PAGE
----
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District must transport home school student to site of related services.

Thursday, August 30th, 2012

Andes Central School District v. King, 59 IDELR 48 (N.Y. Sup. Ct. 2012):  A state court upheld the New York State Education Department’s (NYSED) determination that a school district was required to transport a home schooled student with multiple disabilities to the site at which she received her related services (including physical therapy, occupational therapy, and speech therapy).

The Court noted that federal law requires districts to transport parentally-placed private school students from the child’s home to the site of special education services (and under New York State law, students on a home instruction program are deemed to be nonpublic school students).  The Court specifically rejected the district’s argument that, in order to qualify for transportation, the student must demonstrate a need for special transportation (which would, presumably, be identified on the IEP).  Accordingly, the Court affirmed NYSED’s determination.

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School district may violate IDEA by not providing notice of procedural safeguards and by requiring parent to transport student.

Tuesday, December 6th, 2011

Doe v. Attleboro Public Schools, 57 IDELR 132 (D. Mass. 2011): Parents of a student with pervasive developmental disorder, not otherwise specified (on the autism spectrum) appealed an administrative hearing officer’s dismissal of their claim for reimbursement for transportation of their son to a different school within the school district. The Court determined the dismissal was in error, and remanded the matter back to the hearing officer.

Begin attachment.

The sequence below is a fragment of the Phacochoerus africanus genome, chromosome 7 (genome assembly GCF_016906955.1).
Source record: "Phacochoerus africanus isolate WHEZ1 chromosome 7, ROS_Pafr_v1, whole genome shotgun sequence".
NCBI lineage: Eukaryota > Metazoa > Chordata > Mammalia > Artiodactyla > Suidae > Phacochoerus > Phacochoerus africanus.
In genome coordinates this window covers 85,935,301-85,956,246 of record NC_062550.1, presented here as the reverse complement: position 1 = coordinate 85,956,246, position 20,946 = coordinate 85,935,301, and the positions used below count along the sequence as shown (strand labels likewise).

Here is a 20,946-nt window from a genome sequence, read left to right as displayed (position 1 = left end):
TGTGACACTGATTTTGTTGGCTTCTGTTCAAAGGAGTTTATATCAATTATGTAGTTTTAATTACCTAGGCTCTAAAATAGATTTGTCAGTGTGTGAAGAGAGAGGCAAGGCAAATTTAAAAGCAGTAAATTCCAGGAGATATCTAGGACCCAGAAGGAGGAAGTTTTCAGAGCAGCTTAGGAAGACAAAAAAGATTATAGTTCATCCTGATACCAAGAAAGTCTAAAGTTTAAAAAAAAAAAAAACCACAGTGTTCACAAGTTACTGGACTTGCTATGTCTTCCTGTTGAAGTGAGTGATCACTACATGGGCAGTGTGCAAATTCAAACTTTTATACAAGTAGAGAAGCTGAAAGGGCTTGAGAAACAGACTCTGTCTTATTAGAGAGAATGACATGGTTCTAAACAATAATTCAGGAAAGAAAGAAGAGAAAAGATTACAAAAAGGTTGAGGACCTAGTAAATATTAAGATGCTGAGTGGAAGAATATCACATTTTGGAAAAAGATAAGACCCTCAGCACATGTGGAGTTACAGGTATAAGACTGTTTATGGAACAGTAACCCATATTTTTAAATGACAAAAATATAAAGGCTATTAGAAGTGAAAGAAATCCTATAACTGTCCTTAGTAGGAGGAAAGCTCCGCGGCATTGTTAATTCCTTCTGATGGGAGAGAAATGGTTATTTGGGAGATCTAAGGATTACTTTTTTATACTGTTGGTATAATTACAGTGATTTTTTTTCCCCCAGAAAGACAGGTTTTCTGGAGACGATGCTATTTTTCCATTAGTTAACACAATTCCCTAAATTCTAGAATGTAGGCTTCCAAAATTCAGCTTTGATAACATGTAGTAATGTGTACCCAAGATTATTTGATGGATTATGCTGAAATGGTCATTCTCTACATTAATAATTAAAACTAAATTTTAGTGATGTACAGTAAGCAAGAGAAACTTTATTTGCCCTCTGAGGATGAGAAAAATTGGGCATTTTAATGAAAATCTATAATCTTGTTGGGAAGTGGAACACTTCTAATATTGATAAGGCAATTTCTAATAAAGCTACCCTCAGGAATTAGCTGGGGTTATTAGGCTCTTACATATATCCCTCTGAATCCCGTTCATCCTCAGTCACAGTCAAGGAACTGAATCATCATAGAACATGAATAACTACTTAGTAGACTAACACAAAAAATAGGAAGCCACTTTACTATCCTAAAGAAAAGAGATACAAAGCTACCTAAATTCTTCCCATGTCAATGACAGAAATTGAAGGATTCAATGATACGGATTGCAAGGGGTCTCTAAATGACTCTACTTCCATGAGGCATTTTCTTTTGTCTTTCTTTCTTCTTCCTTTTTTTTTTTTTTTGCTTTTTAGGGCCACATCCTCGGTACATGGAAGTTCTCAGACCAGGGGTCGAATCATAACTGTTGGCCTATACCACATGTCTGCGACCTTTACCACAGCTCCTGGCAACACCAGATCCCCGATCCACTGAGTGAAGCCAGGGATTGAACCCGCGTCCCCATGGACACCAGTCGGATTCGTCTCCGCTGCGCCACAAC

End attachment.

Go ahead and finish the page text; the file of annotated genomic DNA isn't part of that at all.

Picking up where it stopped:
The parents wanted their son to attend a specific elementary school so that he would have an enclosed classroom (in which the walls go from floor to ceiling) as opposed to open classrooms (in which the classrooms are not divided by traditional walls). Based on the student’s needs, his parents argued that he required an enclosed classroom. As a condition of the student attending school in an enclosed classroom, the district required the parents to sign an agreement requiring them to transport the student. In doing so, the district also did not provide the parents with notice of their procedural safeguards. Based on the failure to provide such notice, the parents may not have been aware of their ability to challenge the decision to place the student in an open classroom. Therefore, the Court remanded the matter back to the hearing officer for further proceedings to address those issues.